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The weighted scales of justice

Bolivia
Human Rights
Bolivian prisons. Illustration: Sarah John
Bolivian prisons. Illustration: Sarah John

The patio of San Sebastian women’s prison looks for all the world like a food court. The place is tightly packed with families sitting at plastic tables as if to have a picnic. Women hawk bottles of soft drinks and empanadas from little stands: in Bolivia, prisoners need a way of making ends meet, because nothing – not even their cell – is free.

My friend Angie guides me through the throng to Florencia. Greeting each other warmly in Quechua, Angie delivers potatoes and vegetables bought fresh from the market, which she stows away on the floor beneath the row of grimy little electric hobs that lines one wall. Florencia is a slim, petite woman in a traditional pollera skirt. She has been sentenced to 30 years in prison for murder.

Florencia is a slim, petite woman in a traditional pollera skirt. She has been sentenced to 30 years in prison for murder

Florencia and her companion Ana are from a remote pastoral community near Capinota, where they used to make a living pasturing goats. In June 2013, a 13-year-old girl was raped and murdered, her body dumped in an irrigation channel. The following night, Florencia and Ana were dragged from their homes by a furious mob: they and their husbands were the prime suspects. Florencia was separated from her husband, but that didn’t matter to the mob.

For hours, the women were beaten. Men put sacks over their heads and held knives to their throats, threatening: ‘We’ll do to you what was done to the girl.’ The mob lit bonfires and threatened to burn them alive. To save herself from the flames, Florencia confessed. Hours later, the police arrived and took the women into custody.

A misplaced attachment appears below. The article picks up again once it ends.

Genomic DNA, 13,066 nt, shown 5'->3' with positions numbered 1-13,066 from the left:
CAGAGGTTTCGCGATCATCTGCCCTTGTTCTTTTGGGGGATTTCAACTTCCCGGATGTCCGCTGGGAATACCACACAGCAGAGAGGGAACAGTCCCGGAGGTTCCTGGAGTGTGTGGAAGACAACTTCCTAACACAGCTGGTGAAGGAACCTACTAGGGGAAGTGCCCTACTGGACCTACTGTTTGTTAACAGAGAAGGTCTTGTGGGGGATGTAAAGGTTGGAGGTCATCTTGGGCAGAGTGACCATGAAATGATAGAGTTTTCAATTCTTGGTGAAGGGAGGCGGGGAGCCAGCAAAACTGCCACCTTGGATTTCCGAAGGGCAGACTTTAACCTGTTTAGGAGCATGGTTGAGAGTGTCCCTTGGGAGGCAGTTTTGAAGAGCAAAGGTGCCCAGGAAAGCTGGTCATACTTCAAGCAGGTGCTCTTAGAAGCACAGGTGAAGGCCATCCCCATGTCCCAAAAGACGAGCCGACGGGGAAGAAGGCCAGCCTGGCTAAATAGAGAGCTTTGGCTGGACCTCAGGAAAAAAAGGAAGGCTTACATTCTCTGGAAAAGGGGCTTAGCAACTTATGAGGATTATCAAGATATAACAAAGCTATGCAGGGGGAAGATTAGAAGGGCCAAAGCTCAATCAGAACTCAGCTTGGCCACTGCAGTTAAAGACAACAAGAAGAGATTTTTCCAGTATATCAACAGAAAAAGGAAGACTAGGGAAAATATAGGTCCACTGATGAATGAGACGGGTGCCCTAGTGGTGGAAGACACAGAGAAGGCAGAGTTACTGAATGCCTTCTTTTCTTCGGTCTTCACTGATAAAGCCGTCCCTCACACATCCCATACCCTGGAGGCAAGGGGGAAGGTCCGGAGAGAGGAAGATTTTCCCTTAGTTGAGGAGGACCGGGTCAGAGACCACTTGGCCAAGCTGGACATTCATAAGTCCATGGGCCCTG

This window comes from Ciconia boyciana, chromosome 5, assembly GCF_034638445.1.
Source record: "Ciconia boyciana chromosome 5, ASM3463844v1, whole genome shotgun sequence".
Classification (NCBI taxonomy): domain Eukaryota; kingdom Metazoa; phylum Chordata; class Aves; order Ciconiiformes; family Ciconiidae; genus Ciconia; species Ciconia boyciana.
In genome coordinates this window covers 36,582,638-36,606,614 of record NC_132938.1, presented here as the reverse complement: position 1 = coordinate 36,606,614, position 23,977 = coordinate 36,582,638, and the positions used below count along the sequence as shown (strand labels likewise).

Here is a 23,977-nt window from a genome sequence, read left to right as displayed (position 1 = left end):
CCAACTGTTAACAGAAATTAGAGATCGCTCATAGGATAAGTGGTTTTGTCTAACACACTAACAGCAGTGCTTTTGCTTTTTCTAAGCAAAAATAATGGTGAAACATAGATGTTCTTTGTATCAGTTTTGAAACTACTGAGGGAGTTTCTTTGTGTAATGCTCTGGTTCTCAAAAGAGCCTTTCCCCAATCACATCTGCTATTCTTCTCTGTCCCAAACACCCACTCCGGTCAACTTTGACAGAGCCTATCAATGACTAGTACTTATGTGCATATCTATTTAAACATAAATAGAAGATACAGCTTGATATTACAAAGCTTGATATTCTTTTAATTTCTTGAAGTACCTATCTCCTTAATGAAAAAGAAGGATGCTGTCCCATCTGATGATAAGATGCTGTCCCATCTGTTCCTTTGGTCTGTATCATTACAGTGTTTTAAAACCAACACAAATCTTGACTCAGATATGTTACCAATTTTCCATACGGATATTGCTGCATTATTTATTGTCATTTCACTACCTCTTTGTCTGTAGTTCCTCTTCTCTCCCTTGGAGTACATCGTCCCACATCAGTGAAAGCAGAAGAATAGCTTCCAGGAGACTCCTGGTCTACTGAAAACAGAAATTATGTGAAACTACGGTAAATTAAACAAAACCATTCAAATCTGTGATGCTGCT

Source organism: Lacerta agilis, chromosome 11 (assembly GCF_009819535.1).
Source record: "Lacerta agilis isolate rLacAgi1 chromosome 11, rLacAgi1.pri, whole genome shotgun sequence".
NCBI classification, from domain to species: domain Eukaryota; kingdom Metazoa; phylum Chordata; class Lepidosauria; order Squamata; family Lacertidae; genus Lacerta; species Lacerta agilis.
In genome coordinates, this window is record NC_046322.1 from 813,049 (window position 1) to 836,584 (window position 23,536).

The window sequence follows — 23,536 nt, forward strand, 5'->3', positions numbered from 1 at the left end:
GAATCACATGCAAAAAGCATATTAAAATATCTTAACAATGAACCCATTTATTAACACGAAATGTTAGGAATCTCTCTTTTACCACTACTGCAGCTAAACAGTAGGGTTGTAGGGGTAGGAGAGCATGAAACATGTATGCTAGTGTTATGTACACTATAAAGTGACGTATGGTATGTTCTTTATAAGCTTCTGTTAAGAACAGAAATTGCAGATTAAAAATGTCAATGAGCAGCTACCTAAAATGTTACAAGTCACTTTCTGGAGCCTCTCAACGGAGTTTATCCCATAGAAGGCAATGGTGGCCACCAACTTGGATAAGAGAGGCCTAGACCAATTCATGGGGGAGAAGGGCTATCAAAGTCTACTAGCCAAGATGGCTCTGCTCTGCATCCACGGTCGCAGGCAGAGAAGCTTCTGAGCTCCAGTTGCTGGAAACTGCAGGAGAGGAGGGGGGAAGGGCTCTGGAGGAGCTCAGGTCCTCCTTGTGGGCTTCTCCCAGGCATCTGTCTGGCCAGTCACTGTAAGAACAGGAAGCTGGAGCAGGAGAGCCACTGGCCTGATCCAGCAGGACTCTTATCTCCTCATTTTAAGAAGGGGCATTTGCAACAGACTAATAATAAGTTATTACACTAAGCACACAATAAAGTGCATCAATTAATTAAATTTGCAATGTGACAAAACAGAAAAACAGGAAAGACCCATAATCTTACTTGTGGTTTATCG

Many people have little faith in the formal justice system; Bolivia was ranked 113 out of 176 in Transparency International’s 2016 corruption perception index. Moreover, for people in remote areas who only speak indigenous languages, formal justice can be hard to access. There are legal provisions for community justice in certain circumstances in Bolivia, but lynching is illegal. Nonetheless, cases of violent and gruesome mob killings carried out on the basis of little or no evidence crop up with alarming frequency. It is common to see life-size dolls hung from lamp posts as a warning to would-be criminals, sometimes accompanied by slogans like ‘Thief caught, thief lynched’.

The women and their husbands spent nearly three years in prison awaiting their fate until, in April 2016, the sentence was handed down. The court concluded that the husbands had been having a relationship with the victim. This had caused Florencia and her husband to split up was the reasoning, and the pair went on to kill the girl. Florencia and her husband were sentenced to 30 years in prison for murder, and Ana and her husband to 15 years for being accessories. The women were the last to understand what was to become of them because they only speak Quechua.

According to the court documents, Florencia’s mother said Florencia went out at around nine on the night of the crime and didn’t return until the next day, leaving her with no alibi. However, Florencia and Ana say there was no official translator present to dispute this detail. Although samples of hair were found on the victim’s fingers, they were never taken for DNA analysis. The evidence available proved how the girl died, but there was no proof that Florencia, Ana and their husbands were the ones who committed the murder.

The defence also points out that forensic evidence shows the victim had had sex with others, including her teenage uncle, before the murder – but at the investigators’ discretion, any link between the victim’s uncle and sexual abuse suffered by the victim had been left out of the investigation.

Florencia and Ana have always protested their innocence. Angie met them while working on a project about prison conditions. Horrified by their story, she has helped them launch an appeal. Following her repeated requests, the public prosecutors in Capinota admitted that they had lost the investigation notebooks and other documents pertaining to the case.

Our visit is brief. There are no long chats; it feels like there isn’t much to say. Angie offers them a few words of support in Quechua, introduces me and leaves the food she has brought. Then we head back into the outside world.

Meanwhile, with the original case documents lost, there is no date for an appeal hearing – and the victim’s killers could still be at large.

Amy Booth is a freelance journalist and circus instructor living in Cochabamba, Bolivia.

New Internationalist issue 509 magazine cover This article is from the January-February 2018 issue of New Internationalist.
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